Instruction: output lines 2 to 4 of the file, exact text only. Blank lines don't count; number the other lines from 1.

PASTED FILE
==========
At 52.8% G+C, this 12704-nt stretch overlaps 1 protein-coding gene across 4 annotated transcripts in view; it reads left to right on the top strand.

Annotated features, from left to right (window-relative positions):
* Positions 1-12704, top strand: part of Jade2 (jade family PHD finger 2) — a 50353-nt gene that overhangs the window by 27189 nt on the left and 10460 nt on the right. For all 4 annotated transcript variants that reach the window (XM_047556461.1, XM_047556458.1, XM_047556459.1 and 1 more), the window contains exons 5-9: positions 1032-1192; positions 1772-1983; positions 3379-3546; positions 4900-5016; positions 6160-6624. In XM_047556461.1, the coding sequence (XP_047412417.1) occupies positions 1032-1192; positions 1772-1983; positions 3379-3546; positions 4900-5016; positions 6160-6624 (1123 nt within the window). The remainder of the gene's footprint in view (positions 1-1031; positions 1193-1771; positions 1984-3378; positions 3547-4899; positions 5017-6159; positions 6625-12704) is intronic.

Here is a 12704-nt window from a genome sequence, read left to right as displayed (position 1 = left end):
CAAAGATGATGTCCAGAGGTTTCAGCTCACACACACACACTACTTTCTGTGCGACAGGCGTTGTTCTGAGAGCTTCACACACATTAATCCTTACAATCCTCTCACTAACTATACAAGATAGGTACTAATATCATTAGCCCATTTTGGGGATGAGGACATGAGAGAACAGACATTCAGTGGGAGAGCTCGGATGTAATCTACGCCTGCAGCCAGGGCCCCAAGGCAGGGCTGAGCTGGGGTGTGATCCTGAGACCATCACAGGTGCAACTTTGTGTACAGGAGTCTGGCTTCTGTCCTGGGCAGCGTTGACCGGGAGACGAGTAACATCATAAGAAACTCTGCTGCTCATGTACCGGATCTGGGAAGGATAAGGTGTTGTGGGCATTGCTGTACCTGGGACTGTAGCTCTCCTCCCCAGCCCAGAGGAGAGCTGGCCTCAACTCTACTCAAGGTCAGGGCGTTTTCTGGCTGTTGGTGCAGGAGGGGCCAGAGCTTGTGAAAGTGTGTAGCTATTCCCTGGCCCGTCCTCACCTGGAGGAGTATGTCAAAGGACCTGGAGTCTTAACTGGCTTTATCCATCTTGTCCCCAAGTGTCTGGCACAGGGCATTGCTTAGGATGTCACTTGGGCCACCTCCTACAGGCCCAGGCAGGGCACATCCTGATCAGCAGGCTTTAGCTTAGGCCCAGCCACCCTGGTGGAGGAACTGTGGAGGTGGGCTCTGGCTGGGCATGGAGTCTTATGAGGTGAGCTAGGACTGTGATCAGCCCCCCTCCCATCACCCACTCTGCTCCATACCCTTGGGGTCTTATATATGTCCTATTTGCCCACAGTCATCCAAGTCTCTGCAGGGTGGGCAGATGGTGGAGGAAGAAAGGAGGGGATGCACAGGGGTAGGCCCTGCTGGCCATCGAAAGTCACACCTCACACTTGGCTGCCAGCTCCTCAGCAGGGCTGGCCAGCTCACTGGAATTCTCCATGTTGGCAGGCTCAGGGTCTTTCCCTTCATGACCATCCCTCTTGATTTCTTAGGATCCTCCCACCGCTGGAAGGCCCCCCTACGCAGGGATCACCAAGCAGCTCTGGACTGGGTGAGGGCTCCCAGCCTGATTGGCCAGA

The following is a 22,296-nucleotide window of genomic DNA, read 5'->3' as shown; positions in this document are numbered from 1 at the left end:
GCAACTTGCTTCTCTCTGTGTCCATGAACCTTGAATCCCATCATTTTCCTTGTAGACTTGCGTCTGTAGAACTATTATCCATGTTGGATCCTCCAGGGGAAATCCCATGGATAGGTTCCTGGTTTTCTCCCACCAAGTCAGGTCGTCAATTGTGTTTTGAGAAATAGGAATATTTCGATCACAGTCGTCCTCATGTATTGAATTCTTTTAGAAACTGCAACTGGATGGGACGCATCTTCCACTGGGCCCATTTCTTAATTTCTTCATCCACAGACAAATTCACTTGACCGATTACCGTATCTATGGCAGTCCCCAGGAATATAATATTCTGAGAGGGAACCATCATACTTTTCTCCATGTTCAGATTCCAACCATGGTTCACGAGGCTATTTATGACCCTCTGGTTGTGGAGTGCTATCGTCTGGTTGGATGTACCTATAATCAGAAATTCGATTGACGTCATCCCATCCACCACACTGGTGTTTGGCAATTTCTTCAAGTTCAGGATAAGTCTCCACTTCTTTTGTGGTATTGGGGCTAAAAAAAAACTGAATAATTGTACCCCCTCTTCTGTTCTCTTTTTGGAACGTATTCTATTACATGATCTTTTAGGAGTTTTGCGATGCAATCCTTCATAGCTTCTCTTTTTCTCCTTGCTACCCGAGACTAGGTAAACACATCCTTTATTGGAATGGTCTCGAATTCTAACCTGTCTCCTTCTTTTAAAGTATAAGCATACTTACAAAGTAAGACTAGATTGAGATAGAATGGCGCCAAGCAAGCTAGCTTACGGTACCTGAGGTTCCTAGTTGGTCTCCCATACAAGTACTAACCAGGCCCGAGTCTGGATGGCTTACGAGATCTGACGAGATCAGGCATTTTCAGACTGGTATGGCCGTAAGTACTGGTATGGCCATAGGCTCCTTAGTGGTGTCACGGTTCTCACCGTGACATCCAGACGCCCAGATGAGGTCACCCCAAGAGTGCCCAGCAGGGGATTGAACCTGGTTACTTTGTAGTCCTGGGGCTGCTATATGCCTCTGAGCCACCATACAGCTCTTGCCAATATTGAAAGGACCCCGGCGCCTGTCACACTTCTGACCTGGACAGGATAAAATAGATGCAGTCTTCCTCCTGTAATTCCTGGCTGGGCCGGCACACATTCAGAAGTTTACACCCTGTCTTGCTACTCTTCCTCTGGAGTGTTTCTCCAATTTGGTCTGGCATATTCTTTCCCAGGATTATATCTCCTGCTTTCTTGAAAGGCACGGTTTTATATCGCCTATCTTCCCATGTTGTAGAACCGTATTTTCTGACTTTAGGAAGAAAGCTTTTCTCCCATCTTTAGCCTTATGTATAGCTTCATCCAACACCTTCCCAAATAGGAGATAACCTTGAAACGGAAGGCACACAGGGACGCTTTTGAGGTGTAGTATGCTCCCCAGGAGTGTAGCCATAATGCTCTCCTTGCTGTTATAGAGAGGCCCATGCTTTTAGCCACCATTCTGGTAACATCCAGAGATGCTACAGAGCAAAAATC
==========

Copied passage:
Annotated features, from left to right (window-relative positions):
* Positions 1-12704, top strand: part of Jade2 (jade family PHD finger 2) — a 50353-nt gene that overhangs the window by 27189 nt on the left and 10460 nt on the right. For all 4 annotated transcript variants that reach the window (XM_047556461.1, XM_047556458.1, XM_047556459.1 and 1 more), the window contains exons 5-9: positions 1032-1192; positions 1772-1983; positions 3379-3546; positions 4900-5016; positions 6160-6624. In XM_047556461.1, the coding sequence (XP_047412417.1) occupies positions 1032-1192; positions 1772-1983; positions 3379-3546; positions 4900-5016; positions 6160-6624 (1123 nt within the window). The remainder of the gene's footprint in view (positions 1-1031; positions 1193-1771; positions 1984-3378; positions 3547-4899; positions 5017-6159; positions 6625-12704) is intronic.

Here is a 12704-nt window from a genome sequence, read left to right as displayed (position 1 = left end):